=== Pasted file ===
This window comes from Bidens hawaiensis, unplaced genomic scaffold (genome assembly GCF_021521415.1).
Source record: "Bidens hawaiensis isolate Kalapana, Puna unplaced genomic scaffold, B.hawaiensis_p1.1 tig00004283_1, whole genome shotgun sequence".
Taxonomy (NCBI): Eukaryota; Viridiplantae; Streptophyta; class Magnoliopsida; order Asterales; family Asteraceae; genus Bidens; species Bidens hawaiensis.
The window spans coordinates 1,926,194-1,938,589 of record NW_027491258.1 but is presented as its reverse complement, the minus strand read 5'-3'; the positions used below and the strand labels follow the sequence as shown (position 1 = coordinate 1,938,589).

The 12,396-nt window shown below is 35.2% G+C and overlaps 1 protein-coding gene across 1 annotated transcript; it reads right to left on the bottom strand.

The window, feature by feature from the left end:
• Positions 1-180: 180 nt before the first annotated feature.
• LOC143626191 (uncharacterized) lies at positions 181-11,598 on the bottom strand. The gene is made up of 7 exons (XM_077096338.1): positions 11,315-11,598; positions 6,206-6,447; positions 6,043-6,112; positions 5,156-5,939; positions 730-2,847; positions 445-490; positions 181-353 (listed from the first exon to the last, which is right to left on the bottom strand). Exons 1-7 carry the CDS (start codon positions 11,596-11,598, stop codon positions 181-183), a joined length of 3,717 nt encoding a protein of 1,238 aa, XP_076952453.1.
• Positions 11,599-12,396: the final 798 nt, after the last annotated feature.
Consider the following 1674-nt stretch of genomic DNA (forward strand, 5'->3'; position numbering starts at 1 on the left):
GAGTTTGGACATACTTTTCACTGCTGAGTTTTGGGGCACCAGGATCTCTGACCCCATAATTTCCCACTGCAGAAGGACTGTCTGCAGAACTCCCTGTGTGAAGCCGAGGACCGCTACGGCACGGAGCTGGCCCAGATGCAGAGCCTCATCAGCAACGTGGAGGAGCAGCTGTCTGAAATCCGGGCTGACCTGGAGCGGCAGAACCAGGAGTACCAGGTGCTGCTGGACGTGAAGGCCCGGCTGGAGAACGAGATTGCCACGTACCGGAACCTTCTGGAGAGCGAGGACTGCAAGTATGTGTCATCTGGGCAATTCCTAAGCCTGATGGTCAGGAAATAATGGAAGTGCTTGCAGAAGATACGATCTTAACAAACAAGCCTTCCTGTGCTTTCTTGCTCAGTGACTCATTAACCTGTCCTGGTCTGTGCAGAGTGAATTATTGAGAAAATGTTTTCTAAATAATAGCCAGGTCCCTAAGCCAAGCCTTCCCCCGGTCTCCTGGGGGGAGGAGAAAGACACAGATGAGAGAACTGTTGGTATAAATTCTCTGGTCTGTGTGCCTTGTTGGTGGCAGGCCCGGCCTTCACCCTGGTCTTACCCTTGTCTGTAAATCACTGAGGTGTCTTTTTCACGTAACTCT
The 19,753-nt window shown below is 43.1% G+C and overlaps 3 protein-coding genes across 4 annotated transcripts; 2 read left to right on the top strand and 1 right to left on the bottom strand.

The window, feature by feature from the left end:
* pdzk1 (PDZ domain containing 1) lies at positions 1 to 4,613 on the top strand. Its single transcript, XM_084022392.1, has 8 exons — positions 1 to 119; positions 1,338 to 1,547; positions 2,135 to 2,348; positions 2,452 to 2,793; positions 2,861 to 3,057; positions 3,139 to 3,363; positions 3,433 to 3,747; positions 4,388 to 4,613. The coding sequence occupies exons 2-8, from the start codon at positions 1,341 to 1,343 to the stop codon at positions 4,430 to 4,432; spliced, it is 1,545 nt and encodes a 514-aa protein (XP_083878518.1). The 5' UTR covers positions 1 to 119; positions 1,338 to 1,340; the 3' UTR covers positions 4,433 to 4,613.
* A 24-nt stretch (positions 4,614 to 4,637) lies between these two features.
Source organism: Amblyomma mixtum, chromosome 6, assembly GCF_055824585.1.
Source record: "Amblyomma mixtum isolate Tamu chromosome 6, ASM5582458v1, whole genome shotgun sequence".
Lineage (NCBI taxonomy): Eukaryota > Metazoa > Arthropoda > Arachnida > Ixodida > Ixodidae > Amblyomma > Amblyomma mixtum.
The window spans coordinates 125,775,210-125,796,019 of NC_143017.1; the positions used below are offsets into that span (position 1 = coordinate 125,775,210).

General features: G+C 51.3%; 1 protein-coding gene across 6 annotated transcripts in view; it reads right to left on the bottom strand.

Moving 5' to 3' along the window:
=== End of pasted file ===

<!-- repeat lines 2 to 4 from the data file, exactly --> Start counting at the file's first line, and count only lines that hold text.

Source record: "Bidens hawaiensis isolate Kalapana, Puna unplaced genomic scaffold, B.hawaiensis_p1.1 tig00004283_1, whole genome shotgun sequence".
Taxonomy (NCBI): Eukaryota; Viridiplantae; Streptophyta; class Magnoliopsida; order Asterales; family Asteraceae; genus Bidens; species Bidens hawaiensis.
The window spans coordinates 1,926,194-1,938,589 of record NW_027491258.1 but is presented as its reverse complement, the minus strand read 5'-3'; the positions used below and the strand labels follow the sequence as shown (position 1 = coordinate 1,938,589).